TreasureHunter hunts for payment card details that are stored in memory. Such details are, without a doubt, a real treasure for the attackers, who can sell it along with other personal data or use it to impersonate victims. The worst part about this POS (point-of-sale) malware is that it might have multiple variants. Originally, it is believed that this threat was created by Bears Inc. in 2014, but the source code of this malware was made public in 2018, which means that now virtualy anyone could build upon the foundation of this malware. This is a terrifying thought. That being said, there are plenty of security measures to protect point-of-sale systems, as well as to clean them if malware invades. If you continue reading this report, you will learn how to delete TreasureHunter. If you do not have time to learn, scroll down to the last paragraph of this article to learn about removal options and to find a complete guide.
According to our malware researchers, TreasureHunter is an unfinished project that is only capable of infecting systems running on Windows XP. While that might be true, with new actors coming in and getting a chance to play with the infection’s code, we cannot guarantee security for the owners of different Windows versions. Nonetheless, protected systems should stand strong against this POS malware, and so it does not actually matter which version you prefer to use for your operations. What matters is that your system does not have major security holes. For example, are passwords to your remote desktop protocol servers strong? If they are not, how can you expect your system to stand strong against malicious infections? TreasureHunter and many other kinds of malware prey upon vulnerable systems with weaknesses in RDP servers because it is easy to brute-force access to them and make a mess. In our situation, if the system is accessed without the notice of the owner and existing security software, a malicious Trojan can start stealing highly sensitive information.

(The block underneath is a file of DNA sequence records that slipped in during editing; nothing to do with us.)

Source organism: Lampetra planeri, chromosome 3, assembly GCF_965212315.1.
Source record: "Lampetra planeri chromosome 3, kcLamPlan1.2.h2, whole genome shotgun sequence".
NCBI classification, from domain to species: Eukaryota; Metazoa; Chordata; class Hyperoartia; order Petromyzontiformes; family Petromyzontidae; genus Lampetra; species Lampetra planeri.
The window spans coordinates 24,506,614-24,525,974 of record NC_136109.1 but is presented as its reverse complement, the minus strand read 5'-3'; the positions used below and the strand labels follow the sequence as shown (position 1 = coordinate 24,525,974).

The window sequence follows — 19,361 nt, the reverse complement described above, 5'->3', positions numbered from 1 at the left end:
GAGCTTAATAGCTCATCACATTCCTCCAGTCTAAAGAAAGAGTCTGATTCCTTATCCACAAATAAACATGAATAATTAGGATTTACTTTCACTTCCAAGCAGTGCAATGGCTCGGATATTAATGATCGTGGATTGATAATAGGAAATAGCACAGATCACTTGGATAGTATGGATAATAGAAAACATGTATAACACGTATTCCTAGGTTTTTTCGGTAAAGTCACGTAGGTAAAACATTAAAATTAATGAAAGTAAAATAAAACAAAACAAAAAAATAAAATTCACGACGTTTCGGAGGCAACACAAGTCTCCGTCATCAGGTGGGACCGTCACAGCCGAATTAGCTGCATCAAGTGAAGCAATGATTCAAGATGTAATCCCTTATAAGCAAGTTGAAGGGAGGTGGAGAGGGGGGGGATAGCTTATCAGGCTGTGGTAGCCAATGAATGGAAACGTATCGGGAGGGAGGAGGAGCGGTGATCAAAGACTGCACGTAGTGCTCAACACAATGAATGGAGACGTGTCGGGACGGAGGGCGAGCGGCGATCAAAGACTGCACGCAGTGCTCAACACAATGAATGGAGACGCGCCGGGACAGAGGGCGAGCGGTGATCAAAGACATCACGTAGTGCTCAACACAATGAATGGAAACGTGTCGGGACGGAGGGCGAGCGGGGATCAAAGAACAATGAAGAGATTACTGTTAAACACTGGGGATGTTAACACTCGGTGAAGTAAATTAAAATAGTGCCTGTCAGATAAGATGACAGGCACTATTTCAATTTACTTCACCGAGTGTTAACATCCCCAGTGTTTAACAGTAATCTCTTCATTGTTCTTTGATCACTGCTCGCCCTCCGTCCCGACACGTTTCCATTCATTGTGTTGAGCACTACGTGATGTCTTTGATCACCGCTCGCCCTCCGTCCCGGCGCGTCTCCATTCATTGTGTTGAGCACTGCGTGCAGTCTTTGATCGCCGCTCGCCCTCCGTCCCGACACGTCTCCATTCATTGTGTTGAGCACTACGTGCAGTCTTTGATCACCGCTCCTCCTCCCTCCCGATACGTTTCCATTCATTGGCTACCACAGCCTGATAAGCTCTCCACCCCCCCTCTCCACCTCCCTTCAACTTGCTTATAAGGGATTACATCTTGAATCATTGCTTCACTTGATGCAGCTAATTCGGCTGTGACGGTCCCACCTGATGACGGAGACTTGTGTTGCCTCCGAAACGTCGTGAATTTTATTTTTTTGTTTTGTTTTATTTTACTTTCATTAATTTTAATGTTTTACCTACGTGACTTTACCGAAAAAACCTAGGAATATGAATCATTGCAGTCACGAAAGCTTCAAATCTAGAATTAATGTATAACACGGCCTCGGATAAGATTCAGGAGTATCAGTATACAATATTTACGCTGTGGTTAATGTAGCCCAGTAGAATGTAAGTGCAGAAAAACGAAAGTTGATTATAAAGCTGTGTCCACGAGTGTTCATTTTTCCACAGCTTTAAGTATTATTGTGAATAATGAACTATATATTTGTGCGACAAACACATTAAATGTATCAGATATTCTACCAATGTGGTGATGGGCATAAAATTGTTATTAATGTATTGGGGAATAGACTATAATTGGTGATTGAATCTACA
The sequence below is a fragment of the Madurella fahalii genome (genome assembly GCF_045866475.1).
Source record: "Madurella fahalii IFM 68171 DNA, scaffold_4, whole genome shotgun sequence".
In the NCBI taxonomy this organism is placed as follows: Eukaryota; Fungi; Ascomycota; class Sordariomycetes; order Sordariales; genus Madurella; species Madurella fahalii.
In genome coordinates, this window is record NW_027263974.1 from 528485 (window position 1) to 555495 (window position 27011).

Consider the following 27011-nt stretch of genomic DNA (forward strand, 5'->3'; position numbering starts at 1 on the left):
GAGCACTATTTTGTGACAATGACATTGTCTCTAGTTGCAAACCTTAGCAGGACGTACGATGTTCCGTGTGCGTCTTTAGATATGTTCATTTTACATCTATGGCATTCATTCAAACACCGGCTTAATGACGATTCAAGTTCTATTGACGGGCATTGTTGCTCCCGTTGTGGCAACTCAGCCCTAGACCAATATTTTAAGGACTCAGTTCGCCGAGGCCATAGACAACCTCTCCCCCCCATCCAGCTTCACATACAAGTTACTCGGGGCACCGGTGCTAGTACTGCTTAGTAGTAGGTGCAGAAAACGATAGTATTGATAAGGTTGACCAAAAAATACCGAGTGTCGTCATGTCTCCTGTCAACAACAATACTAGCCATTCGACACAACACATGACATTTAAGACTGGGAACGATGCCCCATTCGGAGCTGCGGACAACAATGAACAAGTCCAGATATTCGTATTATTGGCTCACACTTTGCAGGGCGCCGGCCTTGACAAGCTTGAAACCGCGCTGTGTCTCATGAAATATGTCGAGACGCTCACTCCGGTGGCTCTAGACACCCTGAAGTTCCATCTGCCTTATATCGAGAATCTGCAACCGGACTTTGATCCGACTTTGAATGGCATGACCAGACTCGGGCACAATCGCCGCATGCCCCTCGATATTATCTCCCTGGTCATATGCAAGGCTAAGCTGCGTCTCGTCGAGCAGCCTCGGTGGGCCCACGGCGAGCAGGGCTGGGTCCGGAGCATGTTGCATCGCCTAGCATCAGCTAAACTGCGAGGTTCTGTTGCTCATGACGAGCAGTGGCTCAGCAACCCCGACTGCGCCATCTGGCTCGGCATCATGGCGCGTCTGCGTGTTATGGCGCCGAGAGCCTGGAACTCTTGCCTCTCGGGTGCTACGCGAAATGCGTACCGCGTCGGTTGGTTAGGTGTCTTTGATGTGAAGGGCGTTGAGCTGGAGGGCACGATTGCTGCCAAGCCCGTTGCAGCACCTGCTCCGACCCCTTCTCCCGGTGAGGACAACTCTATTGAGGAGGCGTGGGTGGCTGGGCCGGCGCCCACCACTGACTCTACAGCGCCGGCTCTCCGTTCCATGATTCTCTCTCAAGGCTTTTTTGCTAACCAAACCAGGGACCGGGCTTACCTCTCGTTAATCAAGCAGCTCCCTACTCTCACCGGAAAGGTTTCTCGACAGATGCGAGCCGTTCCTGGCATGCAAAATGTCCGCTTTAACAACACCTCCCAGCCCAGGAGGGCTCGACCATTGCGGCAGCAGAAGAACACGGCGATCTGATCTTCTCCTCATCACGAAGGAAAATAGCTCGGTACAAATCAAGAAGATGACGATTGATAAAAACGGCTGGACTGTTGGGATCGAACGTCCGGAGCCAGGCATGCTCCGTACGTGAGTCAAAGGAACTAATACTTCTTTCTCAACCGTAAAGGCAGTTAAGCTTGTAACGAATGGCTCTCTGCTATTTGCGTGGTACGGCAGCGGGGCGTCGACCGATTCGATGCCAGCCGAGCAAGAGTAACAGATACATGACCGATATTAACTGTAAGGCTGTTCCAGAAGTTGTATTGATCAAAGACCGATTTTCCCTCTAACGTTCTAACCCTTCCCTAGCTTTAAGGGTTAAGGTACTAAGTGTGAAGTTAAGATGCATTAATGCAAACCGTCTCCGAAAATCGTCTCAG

To ensure that the attack of TreasureHunter is not terminated prematurely, a Run entry is added in the Windows Registry (HKLM\SOFTWARE\Microsoft\Windows\CurrentVersion\Run named “jucheck”) to add the infection to Startup. The infection enumerates running processes (avoids processes with System33, SysWOW64, or \Windows\explorer.exe name). Finally, it scans the memory to find service codes, payment card numbers, and account numbers. All of this data is sent to a remote Command & Control server for processing. It is impossible to say how cyber criminals would use the gathered data, but, without a doubt, the victims could be exposed to virtual identity theft attacks. This is a serious issue, and if POS malware is discovered, it is important to notify victims or take other appropriate actions to secure private data. Unfortunately, TreasureHunter is not the only POS malware in existence. Also, it is unknown how many different variants of this malware exist, and so we cannot forget about the incident after removal.
It is important to remove TreasureHunter, but it also important not to forget about other malicious threats that could attack the system. The same security vulnerabilities could be exploited, but note that malware creators are smart, and they know how to exploit any minuscule error and vulnerability. If you are not prepared, your operating system could be hit again and again. The security of your system, of course, falls into your hands, and you have to decide how you want to go about things. We recommend installing legitimate anti-malware software. It will reliably secure your operating system and keep private data safe. Unless you delete TreasureHunter manually before installing this program, the anti-malware software will also eliminate this infection. If you are interested in manual removal, check out the guide below, but do not forget to perform a full system scan at the end because you want to be 100% sure that your operating system is malware-free before you go back to regular activities.
|#||File Name||File Size (Bytes)||File Hash|
|1||4f18758bac433fa21ddc35eff40ab20d5894b605f81c83241ce9c644c46d9648.exe||80896 bytes||MD5: 4831006683d5c3916dedf59389bbe17e|
|#||Process Name||Process Filename||Main module size|